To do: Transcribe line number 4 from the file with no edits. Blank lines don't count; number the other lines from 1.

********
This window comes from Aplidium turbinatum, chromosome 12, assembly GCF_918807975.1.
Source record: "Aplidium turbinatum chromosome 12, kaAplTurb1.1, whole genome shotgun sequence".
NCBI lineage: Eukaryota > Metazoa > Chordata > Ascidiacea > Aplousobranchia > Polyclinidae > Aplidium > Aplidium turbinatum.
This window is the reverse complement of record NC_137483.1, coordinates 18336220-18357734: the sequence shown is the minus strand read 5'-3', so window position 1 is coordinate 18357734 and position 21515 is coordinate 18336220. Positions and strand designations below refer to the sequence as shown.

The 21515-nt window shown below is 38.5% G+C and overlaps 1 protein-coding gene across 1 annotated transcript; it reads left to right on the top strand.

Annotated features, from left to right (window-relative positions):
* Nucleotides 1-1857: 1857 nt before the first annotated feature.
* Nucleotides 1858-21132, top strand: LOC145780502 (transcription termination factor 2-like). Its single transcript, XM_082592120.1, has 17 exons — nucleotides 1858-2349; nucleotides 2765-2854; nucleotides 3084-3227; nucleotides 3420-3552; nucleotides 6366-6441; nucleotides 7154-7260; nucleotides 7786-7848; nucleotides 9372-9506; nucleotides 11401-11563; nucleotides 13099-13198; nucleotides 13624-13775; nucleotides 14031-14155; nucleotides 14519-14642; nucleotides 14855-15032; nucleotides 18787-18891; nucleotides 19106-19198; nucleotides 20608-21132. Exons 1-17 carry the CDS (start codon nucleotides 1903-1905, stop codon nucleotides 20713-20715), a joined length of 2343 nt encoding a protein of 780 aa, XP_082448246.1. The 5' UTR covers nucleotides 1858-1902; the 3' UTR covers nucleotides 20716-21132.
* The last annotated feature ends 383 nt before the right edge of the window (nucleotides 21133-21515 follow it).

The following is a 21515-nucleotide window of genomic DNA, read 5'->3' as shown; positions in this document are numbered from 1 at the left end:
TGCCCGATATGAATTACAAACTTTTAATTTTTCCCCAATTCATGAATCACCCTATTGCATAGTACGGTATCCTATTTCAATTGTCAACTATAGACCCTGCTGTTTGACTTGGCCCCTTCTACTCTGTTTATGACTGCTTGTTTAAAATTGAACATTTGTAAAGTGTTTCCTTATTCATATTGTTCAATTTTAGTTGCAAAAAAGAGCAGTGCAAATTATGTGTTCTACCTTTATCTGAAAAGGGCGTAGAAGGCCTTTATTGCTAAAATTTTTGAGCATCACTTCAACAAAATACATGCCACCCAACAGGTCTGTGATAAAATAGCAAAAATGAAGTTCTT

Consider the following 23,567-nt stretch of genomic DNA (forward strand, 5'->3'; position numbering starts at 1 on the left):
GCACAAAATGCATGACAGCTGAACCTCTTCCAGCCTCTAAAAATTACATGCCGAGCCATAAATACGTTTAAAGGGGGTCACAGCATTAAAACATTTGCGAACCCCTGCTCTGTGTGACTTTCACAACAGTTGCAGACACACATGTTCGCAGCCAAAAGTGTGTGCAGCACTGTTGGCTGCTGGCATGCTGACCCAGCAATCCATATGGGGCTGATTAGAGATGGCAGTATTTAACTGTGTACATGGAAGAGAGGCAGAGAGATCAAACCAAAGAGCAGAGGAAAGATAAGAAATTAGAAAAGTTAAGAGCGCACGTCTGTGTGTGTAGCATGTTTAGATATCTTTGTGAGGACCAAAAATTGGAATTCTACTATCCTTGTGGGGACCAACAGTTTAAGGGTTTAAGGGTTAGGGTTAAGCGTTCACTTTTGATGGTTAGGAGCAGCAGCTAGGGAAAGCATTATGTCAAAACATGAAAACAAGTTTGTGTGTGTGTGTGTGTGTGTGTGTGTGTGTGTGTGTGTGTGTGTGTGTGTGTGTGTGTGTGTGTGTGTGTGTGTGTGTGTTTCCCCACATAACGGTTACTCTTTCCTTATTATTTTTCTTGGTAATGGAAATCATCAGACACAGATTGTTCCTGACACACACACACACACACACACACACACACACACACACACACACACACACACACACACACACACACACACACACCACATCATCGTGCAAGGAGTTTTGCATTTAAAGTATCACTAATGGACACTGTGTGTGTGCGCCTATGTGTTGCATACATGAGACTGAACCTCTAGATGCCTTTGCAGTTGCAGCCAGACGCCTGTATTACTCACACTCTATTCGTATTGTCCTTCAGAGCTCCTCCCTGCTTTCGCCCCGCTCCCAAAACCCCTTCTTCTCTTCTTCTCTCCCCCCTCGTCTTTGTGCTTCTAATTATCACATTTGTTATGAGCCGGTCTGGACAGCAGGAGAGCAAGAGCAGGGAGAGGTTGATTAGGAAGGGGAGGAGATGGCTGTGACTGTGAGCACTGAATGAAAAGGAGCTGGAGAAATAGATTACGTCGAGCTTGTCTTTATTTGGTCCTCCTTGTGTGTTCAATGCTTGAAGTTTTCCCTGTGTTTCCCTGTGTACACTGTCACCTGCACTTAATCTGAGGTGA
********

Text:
This window is the reverse complement of record NC_137483.1, coordinates 18336220-18357734: the sequence shown is the minus strand read 5'-3', so window position 1 is coordinate 18357734 and position 21515 is coordinate 18336220. Positions and strand designations below refer to the sequence as shown.